IRA Accounts

IRA Accounts: Can You Have Multiple IRA Accounts?

You most certainly can! The IRS does permit multiple IRA accounts. This could be several Roth IRAs or several Traditional IRAs. Before making a decision, you should be aware of the advantages and disadvantages of owning multiple IRAs.

Why You Should Plan For Retirement

IRA Accounts

According to a recent study, nearly half of all Americans have no retirement savings. Nothing. Nada. There is nothing.

This is a major issue because social security only replaces about 40% of your pre-retirement income, and you’re expected to live in retirement for 20-30 years. That leaves a 60-70% income gap to fill, and the only way to do so is to save on your own.

While 401(k) plans are another option (if your employer provides them) and a great way to save, they have limitations. In comparison to Roth IRAs, 401ks:

Have fewer investment options – Most 401k plans only provide mutual funds or exchange-traded funds (ETFs) (Exchange Traded Funds). In comparison to Roth IRAs, which allow you to invest in individual stocks, real estate, and even cryptocurrency.

Vesting schedules may apply – Your employer may require you to work for a certain number of years before you fully vest in the company 401k plan. Cliff vesting (you are fully vested after a certain number of years) and graded vesting (you partially vest after a certain number of years) are two types of vesting schedules.

What is an Individual Retirement Account (IRA)?

An Individual Retirement Account (IRA) is a personal savings plan that provides tax benefits to assist you in saving for retirement. Traditional and Roth IRAs are the two types of IRAs.

Contributions to a Traditional IRA are made with money that you are able to deduct from your taxes right now. Your earnings will then grow tax-deferred until you withdraw them in retirement when they will be taxed as ordinary income. Contributions to a Roth IRA are made after-tax dollars. Your earnings will then grow tax-free, and you will be able to take tax-free withdrawals in retirement.

The best IRA for you determines by your circumstances and should discuss with a financial advisor.

How Many IRA Accounts Can You Have?

The IRS does permit multiple IRA accounts. The number of IRA accounts you can have is unlimite, but there are contribution limits. The IRA contribution limit for 2022 is $6,000. If you are 50 or older, you can make an additional $1,000 catch-up contribution, for a total of $7,000.The following are the 2022 IRA income limits.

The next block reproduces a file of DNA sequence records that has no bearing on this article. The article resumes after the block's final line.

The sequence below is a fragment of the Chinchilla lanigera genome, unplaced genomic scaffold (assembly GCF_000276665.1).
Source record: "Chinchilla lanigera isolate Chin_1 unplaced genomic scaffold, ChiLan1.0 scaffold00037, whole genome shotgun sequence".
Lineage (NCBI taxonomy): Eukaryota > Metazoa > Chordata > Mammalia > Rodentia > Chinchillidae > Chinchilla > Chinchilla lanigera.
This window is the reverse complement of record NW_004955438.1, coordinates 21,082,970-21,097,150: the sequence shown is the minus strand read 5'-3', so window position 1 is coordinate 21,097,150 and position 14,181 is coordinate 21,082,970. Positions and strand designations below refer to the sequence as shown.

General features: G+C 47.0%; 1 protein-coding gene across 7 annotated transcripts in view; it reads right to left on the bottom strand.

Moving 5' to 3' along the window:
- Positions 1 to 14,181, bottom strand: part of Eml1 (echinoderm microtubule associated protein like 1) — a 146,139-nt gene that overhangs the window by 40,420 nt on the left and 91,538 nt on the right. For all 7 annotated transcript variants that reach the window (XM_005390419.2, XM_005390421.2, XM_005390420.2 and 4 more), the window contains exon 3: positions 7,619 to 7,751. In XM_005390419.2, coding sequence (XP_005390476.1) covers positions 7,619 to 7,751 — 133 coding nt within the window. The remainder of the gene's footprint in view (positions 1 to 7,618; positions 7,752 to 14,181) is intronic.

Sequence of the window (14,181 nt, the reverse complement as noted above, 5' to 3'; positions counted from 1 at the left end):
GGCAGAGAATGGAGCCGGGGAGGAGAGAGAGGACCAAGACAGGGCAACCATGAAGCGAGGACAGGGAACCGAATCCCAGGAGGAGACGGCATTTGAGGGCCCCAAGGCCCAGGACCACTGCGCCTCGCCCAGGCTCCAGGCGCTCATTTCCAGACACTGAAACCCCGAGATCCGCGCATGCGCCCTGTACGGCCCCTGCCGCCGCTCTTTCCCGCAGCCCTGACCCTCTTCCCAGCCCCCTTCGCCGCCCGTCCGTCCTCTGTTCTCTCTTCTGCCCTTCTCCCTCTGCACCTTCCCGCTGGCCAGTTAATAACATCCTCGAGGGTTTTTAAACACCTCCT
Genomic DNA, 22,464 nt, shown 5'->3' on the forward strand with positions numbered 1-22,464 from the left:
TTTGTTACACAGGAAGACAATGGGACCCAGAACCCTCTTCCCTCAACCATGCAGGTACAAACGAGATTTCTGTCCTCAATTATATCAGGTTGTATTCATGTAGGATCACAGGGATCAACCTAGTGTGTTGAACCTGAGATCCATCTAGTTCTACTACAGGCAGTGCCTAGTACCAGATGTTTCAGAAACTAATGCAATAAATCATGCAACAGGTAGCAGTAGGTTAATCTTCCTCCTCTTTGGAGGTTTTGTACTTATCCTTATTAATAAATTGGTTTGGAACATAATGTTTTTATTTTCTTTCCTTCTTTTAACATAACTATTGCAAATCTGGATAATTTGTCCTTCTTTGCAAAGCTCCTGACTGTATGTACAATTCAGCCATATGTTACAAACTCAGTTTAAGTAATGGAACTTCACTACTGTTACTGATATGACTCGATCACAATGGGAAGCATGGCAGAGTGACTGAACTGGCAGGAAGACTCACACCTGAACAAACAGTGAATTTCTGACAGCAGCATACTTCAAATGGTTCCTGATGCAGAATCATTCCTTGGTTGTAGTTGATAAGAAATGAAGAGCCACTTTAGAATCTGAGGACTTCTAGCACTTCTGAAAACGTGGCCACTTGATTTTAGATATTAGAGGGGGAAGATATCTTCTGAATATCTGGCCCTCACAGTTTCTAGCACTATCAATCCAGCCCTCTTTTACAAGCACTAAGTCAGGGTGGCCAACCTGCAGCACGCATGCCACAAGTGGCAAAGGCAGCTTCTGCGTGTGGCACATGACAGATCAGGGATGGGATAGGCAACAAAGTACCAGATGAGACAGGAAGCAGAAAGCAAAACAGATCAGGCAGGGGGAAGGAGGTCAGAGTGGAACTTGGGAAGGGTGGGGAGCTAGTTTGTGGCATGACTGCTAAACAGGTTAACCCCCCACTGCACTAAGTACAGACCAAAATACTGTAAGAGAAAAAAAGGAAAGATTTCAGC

Personal Experience with Multiple IRAs

When I first began working as a financial advisor, I was a W-2 employee with access to a 401k with a nice match. I wasn’t making a lot of money, but I was living well below my means and was able to put money into a 401k and a Roth IRA.

I left after 5 years and continue to contribute to my Roth IRA. Instead of leaving my 401k with my previous employer, I decided to start a 401k rollover.

At the same time, I became self-employed and was able to establish a business retirement plan, also known as an employer-sponsored retirement plan. Among my options were.

  • Simple IRAs are retirement plans designed for small businesses with 100 or fewer employees. Employers must either contribute a fixed percentage of each employee’s pay (2% to 3%) or match employee contributions up to 3%.
  • SEP IRA (Simplified Employee Pension) – a retirement plan that is set up by any size business. The employer makes a contribution to each eligible employee’s SEP-IRA based on a percentage of their salary or compensation, up to a maximum of 25%.
  • Solo 401k – A retirement plan for self-employed people and their spouses. The employer (you) can contribute up to $20,500 of your salary in 2022 ($27,000 if you’re 50 or older).
  • Traditional 401k – This is an employer-sponsored retirement plan. Contributions are made before taxes and grow tax-free. Retirement withdrawals taxs as ordinary income.
  • I could use any of the above options, as well as a traditional or Roth IRA.

I chose the SEP-IRA because it was the most straightforward and adaptable option for my company. I could contribute 25% of my annual income up to the $61,000 contribution limit for 2022. And because I didn’t have any employees at the time, I didn’t have to contribute money on their behalf.

The Advantages of Having Multiple IRA Accounts

1. More insurance for your cash and investments:

If the brokerage or bank where your IRA is held fails, SIPC and FDIC insurance on investment and deposit accounts can cover your losses. Coverage for a single account holder at a single institution is generally capped at $500,000 (SIPC) and $250,000 (FDIC), but there are ways to increase your coverage through multiple accounts. For example, if you have two Roth IRAs at the same SIPC-insured institution, your coverage is limited to $500,000 per account. However, if you have both a Roth and a traditional IRA at the same institution, each account considers a separate insurance entity with $500,000 SIPC coverage.

2. You feel more secure not putting all of your “eggs in one basket.”

Aside from FDIC or SIPC insurance, you may simply feel safer spreading your retirement assets across two or three accounts rather than a single account. Even if your funds are insured, the thought of a bank or broker failing can unsettling when it comes to something as important as your retirement savings.

3. Tax diversification

Different types of IRAs offer various tax breaks. A traditional IRA provides an immediate tax deduction, allowing you to defer paying taxes until you begin withdrawing funds from the account in retirement. There is no tax break on contributions to a Roth IRA, but qualified withdrawals are tax-free. Here’s an in-depth look at the differences between traditional and Roth IRAs.

4. There are various types of IRA accounts.